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'Make Our Roads Safer': MN State Patrol Chief Matt Langer Explains Hands-Free Law

MINNEAPOLIS (WCCO) -- In two and a half weeks, the state's new hands-free driving law goes into effect. The state of Minnesota has allocated $300,000 in an outreach campaign to let people know what the law involves.

But as the Aug. 1 date approaches, there are still a lot of questions.

The State Patrol put chilling videos on their website showing the results of distracted driving, and they've distributed information about what's covered under the law. The basic bottom line is that you won't be able to hold a cell phone in your hand while driving. The goal is to make Minnesota roads and highways safer.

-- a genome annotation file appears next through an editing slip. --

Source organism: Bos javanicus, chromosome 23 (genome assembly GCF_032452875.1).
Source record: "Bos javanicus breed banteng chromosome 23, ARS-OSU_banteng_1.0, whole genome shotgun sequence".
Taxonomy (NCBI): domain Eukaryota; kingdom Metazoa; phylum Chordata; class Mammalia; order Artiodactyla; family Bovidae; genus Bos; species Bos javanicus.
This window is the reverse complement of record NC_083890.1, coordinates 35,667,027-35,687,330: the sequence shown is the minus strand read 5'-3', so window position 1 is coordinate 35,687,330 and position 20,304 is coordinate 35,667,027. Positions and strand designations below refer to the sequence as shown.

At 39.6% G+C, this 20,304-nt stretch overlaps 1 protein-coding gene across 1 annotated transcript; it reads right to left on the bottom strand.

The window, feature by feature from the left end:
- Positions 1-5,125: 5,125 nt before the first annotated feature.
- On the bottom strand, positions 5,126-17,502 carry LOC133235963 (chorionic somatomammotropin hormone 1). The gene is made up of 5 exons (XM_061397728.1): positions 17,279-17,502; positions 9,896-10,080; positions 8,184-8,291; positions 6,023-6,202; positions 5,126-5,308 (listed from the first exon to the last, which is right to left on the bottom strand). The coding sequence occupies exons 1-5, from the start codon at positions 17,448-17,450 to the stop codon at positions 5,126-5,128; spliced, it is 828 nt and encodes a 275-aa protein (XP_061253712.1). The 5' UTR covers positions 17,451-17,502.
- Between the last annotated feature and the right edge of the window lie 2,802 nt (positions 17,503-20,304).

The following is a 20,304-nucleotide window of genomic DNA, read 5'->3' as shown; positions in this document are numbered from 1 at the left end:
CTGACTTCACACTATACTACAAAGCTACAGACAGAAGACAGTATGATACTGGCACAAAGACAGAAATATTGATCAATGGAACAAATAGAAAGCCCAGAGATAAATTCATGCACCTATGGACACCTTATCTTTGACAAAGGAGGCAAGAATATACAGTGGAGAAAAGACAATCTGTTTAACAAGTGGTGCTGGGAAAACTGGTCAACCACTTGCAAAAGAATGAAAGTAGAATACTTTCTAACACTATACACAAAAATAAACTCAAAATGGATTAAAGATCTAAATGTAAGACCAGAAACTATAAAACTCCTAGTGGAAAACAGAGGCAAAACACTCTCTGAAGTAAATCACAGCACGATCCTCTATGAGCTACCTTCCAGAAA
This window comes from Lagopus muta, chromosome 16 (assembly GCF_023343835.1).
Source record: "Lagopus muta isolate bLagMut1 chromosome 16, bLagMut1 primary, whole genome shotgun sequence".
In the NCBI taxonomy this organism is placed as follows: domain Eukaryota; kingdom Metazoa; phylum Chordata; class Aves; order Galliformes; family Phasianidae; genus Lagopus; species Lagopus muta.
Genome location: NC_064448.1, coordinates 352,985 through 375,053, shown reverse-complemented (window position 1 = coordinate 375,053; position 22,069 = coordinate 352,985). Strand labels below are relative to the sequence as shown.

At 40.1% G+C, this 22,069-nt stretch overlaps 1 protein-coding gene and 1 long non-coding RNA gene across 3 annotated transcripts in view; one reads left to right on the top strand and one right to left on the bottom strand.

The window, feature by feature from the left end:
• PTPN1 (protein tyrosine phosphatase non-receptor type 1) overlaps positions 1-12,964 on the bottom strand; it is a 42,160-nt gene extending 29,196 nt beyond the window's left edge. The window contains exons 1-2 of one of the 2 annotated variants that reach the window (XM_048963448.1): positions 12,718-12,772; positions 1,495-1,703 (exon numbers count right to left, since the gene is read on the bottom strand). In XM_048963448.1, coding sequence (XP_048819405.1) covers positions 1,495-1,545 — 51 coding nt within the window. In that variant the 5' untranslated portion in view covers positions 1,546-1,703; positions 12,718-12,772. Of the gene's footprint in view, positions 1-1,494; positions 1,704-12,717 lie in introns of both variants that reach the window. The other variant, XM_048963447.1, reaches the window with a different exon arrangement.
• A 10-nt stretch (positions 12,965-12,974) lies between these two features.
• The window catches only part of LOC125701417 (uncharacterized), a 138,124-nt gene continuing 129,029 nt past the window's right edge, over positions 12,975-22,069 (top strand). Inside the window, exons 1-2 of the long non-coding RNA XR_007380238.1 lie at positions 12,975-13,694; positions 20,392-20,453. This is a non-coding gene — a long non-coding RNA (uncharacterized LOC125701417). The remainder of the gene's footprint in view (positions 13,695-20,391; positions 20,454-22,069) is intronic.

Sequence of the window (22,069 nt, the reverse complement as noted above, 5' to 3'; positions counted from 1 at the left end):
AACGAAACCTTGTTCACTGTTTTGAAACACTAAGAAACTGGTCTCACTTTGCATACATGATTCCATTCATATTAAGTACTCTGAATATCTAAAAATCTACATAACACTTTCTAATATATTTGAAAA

According to the National Transportation Safety Board, in 12 out of 15 states with hands-free laws, traffic fatalities have dropped by 15%. Col. Matt Langer, the Chief of the Minnesota State Patrol, was a guest on WCCO Sunday Morning.

"The whole goal of the law is to make our roads safer so a 15% reduction in fatalities in Minnesota would mean perhaps about 30 Minnesotans are alive instead of being killed in our traffic crashes on a yearly basis," Langer said.

The penalties are significant. While a first-time offense is a $50 ticket, the second and any additional offenses are $275 plus court costs-- and state troopers are expected to write a lot of tickets. In the first 11 months of the hands-free law in Georgia, the State Patrol there wrote more than 22,000 tickets with local authorities writing even more.

For more information about the new law, click here.

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